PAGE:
As an exchange student, your host parents will assume that you will behave with adult behavior, which includes cleanliness, timeliness, and respect.  Because they assume this, they will also respect you to make your own decision.  It's up to you to maintain a mature relationship with your host families.  Your relationship with your host family is the most important relationship for you to maintain.

What about misunderstandings?

You are sure to have misunderstandings with your host families.  They expect that there will be times when you don't understand one another.  Here are two tips to memorize for your exchange.

  1. YOU CAN'T OVER-COMMUNICATE.  If you think you and your host family are thinking different things, if you think you are disagreeing, if you think you are seeing an issue from a different perspective - you probably are.  Speak up!  Let them know your feelings.  Be transparent.  If you disagree with them, first become curious.  Learn why they feel the way they do and they will try to do the same with you.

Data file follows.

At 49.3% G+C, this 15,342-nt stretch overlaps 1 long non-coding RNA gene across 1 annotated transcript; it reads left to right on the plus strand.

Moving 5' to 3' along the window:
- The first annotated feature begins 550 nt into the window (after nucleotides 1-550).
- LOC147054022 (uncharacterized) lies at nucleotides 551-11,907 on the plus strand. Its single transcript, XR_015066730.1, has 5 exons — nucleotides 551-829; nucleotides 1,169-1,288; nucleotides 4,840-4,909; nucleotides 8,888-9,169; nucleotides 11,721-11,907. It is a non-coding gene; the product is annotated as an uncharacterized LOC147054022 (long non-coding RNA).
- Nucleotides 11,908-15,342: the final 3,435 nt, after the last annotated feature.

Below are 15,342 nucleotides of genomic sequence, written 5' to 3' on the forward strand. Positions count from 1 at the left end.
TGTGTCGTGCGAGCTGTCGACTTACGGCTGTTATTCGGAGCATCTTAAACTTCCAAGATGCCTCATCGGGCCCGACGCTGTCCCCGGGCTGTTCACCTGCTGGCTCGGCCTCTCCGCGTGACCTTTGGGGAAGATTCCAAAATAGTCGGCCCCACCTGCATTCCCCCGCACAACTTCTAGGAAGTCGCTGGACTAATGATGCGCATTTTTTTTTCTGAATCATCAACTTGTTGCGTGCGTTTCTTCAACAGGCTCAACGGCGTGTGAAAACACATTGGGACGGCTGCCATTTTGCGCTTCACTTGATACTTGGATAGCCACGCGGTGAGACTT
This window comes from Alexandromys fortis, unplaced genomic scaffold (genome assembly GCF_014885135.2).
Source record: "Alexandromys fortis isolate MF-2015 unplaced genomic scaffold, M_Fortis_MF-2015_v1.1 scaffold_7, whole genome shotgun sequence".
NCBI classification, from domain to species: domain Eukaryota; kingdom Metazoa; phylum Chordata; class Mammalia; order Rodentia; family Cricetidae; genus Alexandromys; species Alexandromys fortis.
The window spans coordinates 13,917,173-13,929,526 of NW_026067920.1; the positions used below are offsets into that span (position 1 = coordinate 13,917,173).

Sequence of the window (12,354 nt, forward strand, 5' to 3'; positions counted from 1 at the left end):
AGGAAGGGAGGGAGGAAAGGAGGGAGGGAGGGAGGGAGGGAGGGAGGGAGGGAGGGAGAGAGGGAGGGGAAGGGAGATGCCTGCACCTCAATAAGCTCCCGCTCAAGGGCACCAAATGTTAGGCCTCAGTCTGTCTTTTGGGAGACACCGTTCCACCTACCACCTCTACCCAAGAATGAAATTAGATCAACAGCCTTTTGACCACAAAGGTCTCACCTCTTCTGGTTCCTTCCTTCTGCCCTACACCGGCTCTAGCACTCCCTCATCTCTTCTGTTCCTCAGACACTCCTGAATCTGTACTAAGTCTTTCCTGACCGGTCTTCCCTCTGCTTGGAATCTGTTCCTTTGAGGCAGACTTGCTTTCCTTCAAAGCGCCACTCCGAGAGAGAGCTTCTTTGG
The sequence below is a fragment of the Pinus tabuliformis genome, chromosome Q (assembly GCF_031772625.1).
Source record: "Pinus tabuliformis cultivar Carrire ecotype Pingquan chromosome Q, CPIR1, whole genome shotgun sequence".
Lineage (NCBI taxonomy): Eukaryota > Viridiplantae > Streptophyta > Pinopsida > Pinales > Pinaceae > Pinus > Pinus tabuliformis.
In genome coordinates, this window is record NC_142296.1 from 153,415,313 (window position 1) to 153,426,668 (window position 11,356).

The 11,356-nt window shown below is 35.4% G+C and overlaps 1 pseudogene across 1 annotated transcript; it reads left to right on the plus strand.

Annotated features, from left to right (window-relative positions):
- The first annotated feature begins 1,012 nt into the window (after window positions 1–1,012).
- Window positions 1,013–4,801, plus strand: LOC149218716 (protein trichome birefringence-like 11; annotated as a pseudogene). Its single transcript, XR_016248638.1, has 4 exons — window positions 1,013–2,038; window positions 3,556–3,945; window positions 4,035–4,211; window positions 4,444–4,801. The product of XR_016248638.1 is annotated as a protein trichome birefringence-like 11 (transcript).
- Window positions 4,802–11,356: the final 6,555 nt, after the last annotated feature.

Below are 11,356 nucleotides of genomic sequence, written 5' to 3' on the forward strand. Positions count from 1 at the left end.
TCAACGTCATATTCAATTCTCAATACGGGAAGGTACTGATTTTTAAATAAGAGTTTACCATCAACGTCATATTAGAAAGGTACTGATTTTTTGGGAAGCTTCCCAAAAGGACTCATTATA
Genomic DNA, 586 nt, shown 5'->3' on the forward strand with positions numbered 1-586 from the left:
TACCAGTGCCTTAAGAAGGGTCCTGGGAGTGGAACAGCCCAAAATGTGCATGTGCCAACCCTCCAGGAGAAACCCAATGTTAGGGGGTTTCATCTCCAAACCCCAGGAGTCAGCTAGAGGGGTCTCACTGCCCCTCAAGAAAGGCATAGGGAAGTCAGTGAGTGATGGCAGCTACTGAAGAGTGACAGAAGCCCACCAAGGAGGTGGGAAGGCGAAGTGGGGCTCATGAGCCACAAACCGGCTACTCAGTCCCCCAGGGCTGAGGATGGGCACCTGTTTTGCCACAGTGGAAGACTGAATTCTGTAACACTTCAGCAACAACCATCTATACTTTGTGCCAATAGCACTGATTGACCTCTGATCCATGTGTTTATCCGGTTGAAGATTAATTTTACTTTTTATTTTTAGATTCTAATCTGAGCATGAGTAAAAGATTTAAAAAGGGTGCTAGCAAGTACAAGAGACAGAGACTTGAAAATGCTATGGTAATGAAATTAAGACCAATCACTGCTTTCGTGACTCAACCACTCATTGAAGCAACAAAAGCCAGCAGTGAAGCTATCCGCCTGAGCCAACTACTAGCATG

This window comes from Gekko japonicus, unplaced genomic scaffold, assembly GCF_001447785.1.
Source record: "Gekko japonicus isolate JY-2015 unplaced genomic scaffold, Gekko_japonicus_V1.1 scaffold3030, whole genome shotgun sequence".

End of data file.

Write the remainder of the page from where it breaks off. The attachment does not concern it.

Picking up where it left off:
2. It's more important to be for what's right than to be right.  Making sure that you and your host family have a good, honest, transparent relationship - this is more important than any other objective you will have during your stay in America.

Having a great relationship with your host parents is more important than:

  • Getting good grades.
  • Going out with your friends.
  • Participating in your sport or activity.



When your life at home is good, all of life is good.  Your host parents will be your #1 supporters, your #1 providers, and your #1 care-givers.  Protect and serve your relationship with them for the whole year.